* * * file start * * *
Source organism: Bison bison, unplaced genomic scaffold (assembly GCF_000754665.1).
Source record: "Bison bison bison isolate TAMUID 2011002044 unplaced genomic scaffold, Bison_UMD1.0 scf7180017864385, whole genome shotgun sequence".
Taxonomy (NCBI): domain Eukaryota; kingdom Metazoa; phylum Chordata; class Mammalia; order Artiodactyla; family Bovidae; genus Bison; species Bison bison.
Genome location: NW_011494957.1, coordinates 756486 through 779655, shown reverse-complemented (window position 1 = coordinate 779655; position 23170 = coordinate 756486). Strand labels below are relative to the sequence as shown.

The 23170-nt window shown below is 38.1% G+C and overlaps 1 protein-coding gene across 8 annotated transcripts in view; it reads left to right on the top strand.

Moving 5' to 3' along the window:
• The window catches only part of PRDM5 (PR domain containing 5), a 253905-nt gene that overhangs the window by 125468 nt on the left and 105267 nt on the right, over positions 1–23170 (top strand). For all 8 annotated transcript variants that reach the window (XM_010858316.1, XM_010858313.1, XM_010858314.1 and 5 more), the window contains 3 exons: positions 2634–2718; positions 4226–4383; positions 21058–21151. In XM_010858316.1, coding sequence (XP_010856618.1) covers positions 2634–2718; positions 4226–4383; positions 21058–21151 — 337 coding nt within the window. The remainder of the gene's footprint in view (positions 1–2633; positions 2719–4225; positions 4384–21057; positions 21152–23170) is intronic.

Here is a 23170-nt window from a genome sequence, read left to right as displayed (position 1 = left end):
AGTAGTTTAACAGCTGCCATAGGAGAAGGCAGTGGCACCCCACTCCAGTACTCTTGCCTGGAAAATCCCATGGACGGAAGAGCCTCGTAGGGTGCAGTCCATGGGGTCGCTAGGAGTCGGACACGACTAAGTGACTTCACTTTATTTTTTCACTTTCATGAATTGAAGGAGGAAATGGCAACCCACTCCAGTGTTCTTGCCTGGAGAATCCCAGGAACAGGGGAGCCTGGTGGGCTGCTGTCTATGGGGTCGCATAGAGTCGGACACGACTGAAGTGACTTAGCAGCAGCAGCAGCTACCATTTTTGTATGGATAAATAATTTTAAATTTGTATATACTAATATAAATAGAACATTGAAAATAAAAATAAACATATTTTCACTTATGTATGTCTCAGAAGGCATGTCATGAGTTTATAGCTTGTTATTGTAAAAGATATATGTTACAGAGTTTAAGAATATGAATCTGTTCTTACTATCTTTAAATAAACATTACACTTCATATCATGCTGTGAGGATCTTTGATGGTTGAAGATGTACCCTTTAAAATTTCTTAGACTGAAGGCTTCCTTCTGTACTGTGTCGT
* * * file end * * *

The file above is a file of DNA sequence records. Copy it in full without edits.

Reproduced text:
Source organism: Bison bison, unplaced genomic scaffold (assembly GCF_000754665.1).
Source record: "Bison bison bison isolate TAMUID 2011002044 unplaced genomic scaffold, Bison_UMD1.0 scf7180017864385, whole genome shotgun sequence".
Taxonomy (NCBI): domain Eukaryota; kingdom Metazoa; phylum Chordata; class Mammalia; order Artiodactyla; family Bovidae; genus Bison; species Bison bison.
Genome location: NW_011494957.1, coordinates 756486 through 779655, shown reverse-complemented (window position 1 = coordinate 779655; position 23170 = coordinate 756486). Strand labels below are relative to the sequence as shown.

The 23170-nt window shown below is 38.1% G+C and overlaps 1 protein-coding gene across 8 annotated transcripts in view; it reads left to right on the top strand.

Moving 5' to 3' along the window:
• The window catches only part of PRDM5 (PR domain containing 5), a 253905-nt gene that overhangs the window by 125468 nt on the left and 105267 nt on the right, over positions 1–23170 (top strand). For all 8 annotated transcript variants that reach the window (XM_010858316.1, XM_010858313.1, XM_010858314.1 and 5 more), the window contains 3 exons: positions 2634–2718; positions 4226–4383; positions 21058–21151. In XM_010858316.1, coding sequence (XP_010856618.1) covers positions 2634–2718; positions 4226–4383; positions 21058–21151 — 337 coding nt within the window. The remainder of the gene's footprint in view (positions 1–2633; positions 2719–4225; positions 4384–21057; positions 21152–23170) is intronic.

Here is a 23170-nt window from a genome sequence, read left to right as displayed (position 1 = left end):
AGTAGTTTAACAGCTGCCATAGGAGAAGGCAGTGGCACCCCACTCCAGTACTCTTGCCTGGAAAATCCCATGGACGGAAGAGCCTCGTAGGGTGCAGTCCATGGGGTCGCTAGGAGTCGGACACGACTAAGTGACTTCACTTTATTTTTTCACTTTCATGAATTGAAGGAGGAAATGGCAACCCACTCCAGTGTTCTTGCCTGGAGAATCCCAGGAACAGGGGAGCCTGGTGGGCTGCTGTCTATGGGGTCGCATAGAGTCGGACACGACTGAAGTGACTTAGCAGCAGCAGCAGCTACCATTTTTGTATGGATAAATAATTTTAAATTTGTATATACTAATATAAATAGAACATTGAAAATAAAAATAAACATATTTTCACTTATGTATGTCTCAGAAGGCATGTCATGAGTTTATAGCTTGTTATTGTAAAAGATATATGTTACAGAGTTTAAGAATATGAATCTGTTCTTACTATCTTTAAATAAACATTACACTTCATATCATGCTGTGAGGATCTTTGATGGTTGAAGATGTACCCTTTAAAATTTCTTAGACTGAAGGCTTCCTTCTGTACTGTGTCGT